Living in Space
What is microgravity?
NASA Space Academy
Books recommended by SearchIt!Science:
Space Station Science: Life in Free Fall— Marianne Jakmides Dyson
Published by Scholastic, 1999.
“In space, a gallon of water costs as much as a house, you can’t get any TV stations, and opening a window will kill you.” On the other hand, you are in space, and for some people that would make up for just about anything. If you’ve ever wondered what the life of an astronaut might be like, this book is the one for you. It focuses on what life aboard the new International Space Station will be like, but it also explains how astronauts train, the important jobs of mission control, and all the thinking and planning that is needed to get a space station and people into orbit—and keep them there—safely. The biggest obstacle, of course, is that there is no gravity. This changes how people eat, do science experiments and even go to the bathroom. This book shows you some of the creative solutions that astronauts have come up with. This book also suggests lots of do-it-yourself, hands-on activities to show what life in space might be like.
The Apollo 1 and Challenger Disasters— Gina DeAngelis
Published by Chelsea House, 2001.
“The conquest of space is worth the risk of life,” astronaut Gus Grissom once declared, acknowledging the danger involved in the space program. This book takes a look at two of the American space program’s greatest disasters. First, it delves into the roots of NASA, mentioning the space race and the early search for astronauts. Then, the book discusses the Apollo 1 tragedy, in which Grissom and two other astronauts perished in a fire that took place while the Apollo capsule was undergoing a test on the launch pad. Tracing NASA’s history to the development of the space shuttle, the book provides an account of the 1986 Challenger space shuttle disaster, in which the shuttle exploded just 73 seconds after its launch. More than just a retelling of the dramatic disasters, this book goes into the scrutiny of NASA and the investigations and ramifications that followed the disasters.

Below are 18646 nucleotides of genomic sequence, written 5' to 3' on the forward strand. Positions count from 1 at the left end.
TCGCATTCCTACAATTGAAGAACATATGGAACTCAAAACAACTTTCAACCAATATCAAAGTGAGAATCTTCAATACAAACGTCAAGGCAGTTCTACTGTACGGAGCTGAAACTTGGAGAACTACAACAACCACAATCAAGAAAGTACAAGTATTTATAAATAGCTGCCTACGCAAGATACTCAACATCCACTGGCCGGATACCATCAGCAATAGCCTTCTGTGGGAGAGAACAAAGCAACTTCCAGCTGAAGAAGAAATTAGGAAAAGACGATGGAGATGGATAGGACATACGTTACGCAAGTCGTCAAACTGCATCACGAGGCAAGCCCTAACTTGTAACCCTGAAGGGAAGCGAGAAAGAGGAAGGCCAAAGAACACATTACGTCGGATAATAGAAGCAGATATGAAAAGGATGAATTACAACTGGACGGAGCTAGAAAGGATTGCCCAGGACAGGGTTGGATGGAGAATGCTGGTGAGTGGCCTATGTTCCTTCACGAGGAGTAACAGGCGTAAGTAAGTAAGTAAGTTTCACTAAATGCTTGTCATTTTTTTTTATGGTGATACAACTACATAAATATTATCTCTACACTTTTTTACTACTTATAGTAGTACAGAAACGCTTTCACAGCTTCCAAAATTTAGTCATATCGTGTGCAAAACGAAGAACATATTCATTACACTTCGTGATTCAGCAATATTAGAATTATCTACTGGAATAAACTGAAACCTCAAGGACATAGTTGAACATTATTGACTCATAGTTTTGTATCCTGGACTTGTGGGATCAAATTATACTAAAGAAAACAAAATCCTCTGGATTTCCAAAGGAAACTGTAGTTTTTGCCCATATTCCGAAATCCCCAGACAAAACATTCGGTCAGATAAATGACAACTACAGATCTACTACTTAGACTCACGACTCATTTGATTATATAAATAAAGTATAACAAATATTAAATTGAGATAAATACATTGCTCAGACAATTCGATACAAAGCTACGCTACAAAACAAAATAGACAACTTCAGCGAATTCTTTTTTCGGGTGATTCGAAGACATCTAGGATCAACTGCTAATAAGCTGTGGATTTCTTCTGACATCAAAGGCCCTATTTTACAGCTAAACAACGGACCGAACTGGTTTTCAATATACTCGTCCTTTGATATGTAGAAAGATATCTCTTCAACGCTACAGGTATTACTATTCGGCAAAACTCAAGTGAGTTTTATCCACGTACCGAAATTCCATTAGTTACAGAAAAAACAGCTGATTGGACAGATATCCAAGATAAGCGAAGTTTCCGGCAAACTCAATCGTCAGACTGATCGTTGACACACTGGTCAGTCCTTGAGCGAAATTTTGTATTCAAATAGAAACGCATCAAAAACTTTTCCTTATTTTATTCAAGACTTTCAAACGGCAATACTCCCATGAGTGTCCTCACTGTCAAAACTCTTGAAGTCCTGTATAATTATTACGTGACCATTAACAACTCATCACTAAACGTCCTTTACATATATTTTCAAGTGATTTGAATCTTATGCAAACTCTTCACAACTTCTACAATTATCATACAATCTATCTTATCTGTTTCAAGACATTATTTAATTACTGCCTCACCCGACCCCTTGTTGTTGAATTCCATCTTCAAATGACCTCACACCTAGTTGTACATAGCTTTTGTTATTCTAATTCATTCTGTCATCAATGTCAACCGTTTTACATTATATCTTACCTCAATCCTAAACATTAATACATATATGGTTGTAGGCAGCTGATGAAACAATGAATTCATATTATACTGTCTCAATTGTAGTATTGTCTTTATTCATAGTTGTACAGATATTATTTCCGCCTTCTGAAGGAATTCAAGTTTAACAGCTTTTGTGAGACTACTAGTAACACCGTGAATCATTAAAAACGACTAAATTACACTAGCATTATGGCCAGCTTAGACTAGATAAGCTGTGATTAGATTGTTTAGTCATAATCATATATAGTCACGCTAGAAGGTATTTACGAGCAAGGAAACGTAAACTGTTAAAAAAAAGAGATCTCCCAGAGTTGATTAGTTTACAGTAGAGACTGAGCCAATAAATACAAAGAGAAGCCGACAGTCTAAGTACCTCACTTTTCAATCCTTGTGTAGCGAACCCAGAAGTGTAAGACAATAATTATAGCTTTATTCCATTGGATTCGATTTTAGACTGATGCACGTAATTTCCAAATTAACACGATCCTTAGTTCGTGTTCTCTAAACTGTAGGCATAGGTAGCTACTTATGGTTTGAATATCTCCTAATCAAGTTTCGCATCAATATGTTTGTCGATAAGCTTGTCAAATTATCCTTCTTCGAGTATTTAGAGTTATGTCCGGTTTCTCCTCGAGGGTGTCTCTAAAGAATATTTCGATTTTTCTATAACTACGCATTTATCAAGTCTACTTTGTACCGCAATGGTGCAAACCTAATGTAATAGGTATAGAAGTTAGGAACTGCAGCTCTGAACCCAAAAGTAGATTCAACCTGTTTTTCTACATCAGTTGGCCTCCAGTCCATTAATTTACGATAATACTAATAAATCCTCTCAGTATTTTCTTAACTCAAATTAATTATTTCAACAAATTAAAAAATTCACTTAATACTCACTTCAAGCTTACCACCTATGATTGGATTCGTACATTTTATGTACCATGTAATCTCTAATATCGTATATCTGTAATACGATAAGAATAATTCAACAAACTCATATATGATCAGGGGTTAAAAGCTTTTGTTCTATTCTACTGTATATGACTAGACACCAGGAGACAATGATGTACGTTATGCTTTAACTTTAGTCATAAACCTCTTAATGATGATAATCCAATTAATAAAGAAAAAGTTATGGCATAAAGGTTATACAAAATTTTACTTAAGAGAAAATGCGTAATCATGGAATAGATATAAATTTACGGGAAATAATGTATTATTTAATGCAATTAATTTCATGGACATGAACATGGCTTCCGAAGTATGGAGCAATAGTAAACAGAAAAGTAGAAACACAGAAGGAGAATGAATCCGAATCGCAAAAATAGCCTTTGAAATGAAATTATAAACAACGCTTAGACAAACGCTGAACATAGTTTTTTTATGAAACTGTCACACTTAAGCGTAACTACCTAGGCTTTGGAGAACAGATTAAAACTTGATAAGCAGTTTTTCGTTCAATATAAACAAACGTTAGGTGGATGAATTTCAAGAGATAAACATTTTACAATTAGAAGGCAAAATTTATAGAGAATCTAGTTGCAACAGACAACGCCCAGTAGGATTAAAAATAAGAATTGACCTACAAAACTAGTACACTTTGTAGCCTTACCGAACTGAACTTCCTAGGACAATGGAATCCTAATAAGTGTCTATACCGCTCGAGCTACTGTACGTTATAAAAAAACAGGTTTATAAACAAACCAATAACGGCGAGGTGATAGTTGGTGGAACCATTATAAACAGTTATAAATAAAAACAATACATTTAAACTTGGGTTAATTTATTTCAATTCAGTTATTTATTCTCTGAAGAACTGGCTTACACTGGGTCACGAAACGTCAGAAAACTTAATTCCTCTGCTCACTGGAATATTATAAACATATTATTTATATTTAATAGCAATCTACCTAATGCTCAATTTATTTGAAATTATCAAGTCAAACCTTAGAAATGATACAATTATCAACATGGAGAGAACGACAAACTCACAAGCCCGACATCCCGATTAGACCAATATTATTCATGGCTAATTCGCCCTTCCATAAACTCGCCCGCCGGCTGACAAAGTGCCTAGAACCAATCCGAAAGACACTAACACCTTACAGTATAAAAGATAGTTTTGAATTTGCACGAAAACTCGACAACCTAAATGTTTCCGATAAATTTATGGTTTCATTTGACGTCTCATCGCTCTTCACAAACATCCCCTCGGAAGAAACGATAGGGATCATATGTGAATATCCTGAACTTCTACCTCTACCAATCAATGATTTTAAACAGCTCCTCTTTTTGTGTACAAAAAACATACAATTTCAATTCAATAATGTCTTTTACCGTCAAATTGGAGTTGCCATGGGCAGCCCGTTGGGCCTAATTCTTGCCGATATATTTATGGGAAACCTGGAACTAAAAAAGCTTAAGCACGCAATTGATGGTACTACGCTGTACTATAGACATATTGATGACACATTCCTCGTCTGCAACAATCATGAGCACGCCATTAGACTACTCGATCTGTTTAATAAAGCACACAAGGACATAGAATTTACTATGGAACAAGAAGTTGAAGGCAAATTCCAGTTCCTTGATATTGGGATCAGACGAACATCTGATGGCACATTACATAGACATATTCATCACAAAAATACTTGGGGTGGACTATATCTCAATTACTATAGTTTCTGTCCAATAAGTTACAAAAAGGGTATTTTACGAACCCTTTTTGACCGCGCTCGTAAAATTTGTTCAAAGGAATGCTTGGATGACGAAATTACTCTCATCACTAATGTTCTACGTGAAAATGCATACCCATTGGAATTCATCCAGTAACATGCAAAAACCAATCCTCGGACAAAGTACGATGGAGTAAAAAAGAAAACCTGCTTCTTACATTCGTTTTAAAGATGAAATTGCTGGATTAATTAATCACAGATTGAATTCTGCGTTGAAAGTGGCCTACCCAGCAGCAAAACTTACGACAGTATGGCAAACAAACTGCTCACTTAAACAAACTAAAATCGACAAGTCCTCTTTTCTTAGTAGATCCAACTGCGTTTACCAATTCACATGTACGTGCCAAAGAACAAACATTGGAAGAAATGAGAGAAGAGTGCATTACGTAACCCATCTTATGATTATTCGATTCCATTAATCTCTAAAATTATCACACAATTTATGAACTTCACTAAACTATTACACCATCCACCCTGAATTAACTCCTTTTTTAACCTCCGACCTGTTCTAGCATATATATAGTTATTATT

Sally Ride: The Story of the First American Female in Space— Linda R. Wade
Published by Mitchell Lane Publishers, 2003.
Sally Ride was completing her ninth year of college, and she wasn’t sure what she was going to do with all the knowledge she had accumulated– until she picked up the college newspaper one day. She read an announcement that NASA was looking for a new group of astronauts, and with her education in physics, Sally Ride thought she could do the job. Out of over eight thousand applicants, she was one of thirty-five that was chosen for astronaut training, and a few years later, she became the first American woman in space. This biography tells Ride’s story, from her childhood dreams of space to June 18, 1983, when she finally lifted off. Accompanied by black-and-white photos, the text describes what being in space is like and the work Ride did on her mission. A final chapter tells about the work Sally Ride did after her mission, including helping to investigate the Challenger disaster and becoming a professor of physics.
gravity: An invisible force that pulls all objects toward each other. The more mass the objects have and the closer together they are, the stronger the force is. The gravity of earth pulls all objects toward Earth’s center.
zero gravity: A condition in which an object appears to have no weight because it is moving in such a way that it balances out the pull of gravity. Astronauts in orbit around Earth experience zero gravity and float around inside their spacecraft. This happens not because the astronauts no longer have any weight, but because the spacecraft undergoes just enough acceleration as it moves around Earth to counterbalance the pull of gravity. If the spacecraft and its astronauts actually had no weight, they would drift away from Earth into space.
Copyright © 2002, 2003 Houghton-Mifflin Company. All rights reserved. Used with permission.